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    Full of music, films, books and photographs, as well as paintings, the Barbican show has an ambition to present him as a multidimensional artist: not just a painter, but a poet, performer, musician and activist. This is the “revolutionary angle” it boasts about adopting. And it is certainly true that in his brief life he managed to spew out a lot of stuff. By bringing together his notebooks, scraps of drawing, homemade postcards, photos of his graffiti, the show has no difficulty packing 14 rooms with his outpourings. Thank heavens he wasn’t the type to make shopping lists, or they would have been here. As it is, we are treated to the dismal spectacle of a fridge covered in signatures that used to stand in one of his galleries, presented in a careful vitrine as if it were a holy shrine.

    When the art does finally become tangible in this blizzard of bits, it is essentially a case of opening a tap and seeing what flows. Interested in sport, jazz, anatomy, cinema — the show has a documentary section filled with his books — Basquiat would absorb fragments of information from myriad sources and then regurgitate them in furiously improvised cascades of words, colour and cartoon imagery. Painted quickly with instantly drying acrylics, the torrents of stuff would be released with barely an organisational thought in an improvisational style learnt from the jazz greats he admired.

    The energy involved in this haphazard creative process is always unmissable and occasionally effective. Having plastered his homemade canvases with references to baseball players, Renaissance artists, the stars of bebop, he would obliterate what lay below with grinning skulls that come increasingly to stand for him. It’s a solution employed too casually and too often. But the belief that everything that spewed out of him was art, and that his Haitian origins gave his imagery a voodoo power, is a glue that sometimes works.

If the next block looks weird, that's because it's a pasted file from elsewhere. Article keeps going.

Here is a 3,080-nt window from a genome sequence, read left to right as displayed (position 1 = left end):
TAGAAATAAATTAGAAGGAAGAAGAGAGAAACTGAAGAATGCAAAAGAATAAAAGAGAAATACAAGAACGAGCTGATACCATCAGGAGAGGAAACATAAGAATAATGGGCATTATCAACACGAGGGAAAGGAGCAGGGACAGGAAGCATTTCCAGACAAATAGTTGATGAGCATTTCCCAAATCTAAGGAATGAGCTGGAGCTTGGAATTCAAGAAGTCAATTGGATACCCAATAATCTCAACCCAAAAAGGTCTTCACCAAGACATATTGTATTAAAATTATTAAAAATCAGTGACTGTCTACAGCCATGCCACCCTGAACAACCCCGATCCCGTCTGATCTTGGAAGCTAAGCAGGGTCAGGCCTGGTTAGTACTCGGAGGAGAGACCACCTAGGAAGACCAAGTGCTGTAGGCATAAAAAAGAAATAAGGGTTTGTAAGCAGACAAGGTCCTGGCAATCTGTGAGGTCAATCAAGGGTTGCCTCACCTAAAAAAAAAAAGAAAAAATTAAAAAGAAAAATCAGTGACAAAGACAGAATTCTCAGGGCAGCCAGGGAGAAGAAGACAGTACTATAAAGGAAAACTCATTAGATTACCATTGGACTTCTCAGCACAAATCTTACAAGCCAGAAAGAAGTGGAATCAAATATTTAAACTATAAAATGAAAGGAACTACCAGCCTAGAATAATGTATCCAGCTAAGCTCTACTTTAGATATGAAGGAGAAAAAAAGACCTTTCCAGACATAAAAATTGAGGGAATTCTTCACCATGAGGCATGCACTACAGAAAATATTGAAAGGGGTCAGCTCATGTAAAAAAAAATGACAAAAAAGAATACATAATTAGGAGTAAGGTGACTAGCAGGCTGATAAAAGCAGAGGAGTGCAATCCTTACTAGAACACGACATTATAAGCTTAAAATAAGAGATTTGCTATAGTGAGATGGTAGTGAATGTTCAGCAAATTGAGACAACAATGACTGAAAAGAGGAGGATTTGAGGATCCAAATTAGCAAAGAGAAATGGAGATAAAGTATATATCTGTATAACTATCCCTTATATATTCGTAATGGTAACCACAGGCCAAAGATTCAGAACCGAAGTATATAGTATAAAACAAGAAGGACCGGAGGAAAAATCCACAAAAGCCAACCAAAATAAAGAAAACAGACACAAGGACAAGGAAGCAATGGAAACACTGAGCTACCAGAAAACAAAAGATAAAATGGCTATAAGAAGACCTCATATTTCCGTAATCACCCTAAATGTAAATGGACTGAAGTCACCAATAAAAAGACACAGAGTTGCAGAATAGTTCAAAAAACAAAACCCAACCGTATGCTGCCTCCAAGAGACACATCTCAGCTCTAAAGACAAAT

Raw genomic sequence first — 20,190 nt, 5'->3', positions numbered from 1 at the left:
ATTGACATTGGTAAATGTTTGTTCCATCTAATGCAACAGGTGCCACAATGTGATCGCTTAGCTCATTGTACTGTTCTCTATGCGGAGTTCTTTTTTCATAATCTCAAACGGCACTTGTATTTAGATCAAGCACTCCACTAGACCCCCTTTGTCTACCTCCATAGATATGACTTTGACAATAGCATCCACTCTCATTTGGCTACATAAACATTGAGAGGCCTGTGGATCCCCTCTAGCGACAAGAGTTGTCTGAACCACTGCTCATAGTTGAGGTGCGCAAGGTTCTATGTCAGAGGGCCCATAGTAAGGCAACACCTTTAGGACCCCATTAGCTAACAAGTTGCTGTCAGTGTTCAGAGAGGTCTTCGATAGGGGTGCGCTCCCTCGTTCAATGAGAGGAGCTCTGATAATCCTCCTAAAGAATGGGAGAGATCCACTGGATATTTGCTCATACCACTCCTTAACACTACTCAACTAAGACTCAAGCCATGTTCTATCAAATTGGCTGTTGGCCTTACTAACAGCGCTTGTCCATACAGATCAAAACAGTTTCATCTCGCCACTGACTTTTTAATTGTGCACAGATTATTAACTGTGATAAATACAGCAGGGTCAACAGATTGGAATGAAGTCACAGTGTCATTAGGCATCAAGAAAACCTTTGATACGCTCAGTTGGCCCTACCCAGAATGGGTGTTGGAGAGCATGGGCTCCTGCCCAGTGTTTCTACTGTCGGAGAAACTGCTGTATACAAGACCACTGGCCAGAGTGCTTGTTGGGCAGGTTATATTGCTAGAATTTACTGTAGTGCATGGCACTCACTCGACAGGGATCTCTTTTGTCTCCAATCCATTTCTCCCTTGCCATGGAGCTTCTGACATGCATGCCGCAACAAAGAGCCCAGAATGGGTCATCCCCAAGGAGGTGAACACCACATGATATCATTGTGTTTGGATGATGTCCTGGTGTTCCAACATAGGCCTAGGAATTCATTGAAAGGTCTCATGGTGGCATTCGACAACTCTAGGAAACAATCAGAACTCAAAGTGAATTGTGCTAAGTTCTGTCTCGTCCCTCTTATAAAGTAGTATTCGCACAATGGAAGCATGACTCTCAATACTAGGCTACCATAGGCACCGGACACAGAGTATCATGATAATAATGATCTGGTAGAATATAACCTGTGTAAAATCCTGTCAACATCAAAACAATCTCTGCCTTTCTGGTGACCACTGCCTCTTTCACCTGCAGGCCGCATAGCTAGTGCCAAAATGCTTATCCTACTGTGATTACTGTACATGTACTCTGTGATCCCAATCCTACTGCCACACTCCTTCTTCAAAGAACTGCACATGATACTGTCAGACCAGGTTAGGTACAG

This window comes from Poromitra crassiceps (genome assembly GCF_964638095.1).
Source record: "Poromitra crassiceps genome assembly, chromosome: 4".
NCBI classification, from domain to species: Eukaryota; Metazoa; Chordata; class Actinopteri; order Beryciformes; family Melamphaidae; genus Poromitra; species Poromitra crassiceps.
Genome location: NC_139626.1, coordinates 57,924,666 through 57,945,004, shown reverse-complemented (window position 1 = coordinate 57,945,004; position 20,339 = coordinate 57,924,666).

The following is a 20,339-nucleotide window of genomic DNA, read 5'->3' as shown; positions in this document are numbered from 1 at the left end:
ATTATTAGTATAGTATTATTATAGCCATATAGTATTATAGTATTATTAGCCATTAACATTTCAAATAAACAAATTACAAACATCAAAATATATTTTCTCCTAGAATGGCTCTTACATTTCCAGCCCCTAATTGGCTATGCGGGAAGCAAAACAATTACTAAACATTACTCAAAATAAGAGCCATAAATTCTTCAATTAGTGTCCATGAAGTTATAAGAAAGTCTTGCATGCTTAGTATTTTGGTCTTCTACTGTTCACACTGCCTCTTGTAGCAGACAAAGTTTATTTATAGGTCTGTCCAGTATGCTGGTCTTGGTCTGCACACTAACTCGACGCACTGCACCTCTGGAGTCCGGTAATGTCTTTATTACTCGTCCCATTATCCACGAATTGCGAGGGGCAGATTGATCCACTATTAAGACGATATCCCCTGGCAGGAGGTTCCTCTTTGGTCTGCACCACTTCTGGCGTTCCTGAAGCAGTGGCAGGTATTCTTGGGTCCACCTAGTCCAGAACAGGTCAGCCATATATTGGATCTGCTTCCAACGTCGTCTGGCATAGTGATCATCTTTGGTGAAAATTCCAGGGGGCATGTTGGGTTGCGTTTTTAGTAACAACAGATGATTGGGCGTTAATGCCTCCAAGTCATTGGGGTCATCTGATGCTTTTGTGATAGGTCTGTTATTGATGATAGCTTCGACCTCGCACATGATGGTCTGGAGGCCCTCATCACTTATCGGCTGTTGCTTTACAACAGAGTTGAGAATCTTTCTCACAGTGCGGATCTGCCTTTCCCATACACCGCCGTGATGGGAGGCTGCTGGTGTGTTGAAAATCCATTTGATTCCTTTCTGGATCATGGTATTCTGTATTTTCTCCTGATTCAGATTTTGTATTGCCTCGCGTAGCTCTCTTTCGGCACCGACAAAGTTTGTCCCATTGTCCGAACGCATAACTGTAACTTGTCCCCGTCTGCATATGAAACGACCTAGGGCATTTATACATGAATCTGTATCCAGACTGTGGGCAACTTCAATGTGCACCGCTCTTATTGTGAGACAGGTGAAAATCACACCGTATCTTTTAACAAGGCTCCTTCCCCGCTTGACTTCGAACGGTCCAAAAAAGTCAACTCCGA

If Basquiat hadn’t become an artist, he would have been a model, a rock star, a fashion designer. He had the looks, and this was the era when everything became interchangeable. Deep into the show, in another film, he’s being interviewed by Warhol, who had now become his artistic sugar daddy, and who sits with his arm around the giggling teenager in classic Jim’ll Fix It fashion and asks him the Warholian version of a profound question: “What’s your favourite colour?” It turns out to be blue. And there we have it. Basquiat’s most spectacular achievement, and it was indeed a telling one, was to bring the art world down to his level.

    So, yes, I suppose that does make him “one of the most significant artists of the 20th century”.

    Barbican Art Gallery, London EC2, until Jan 28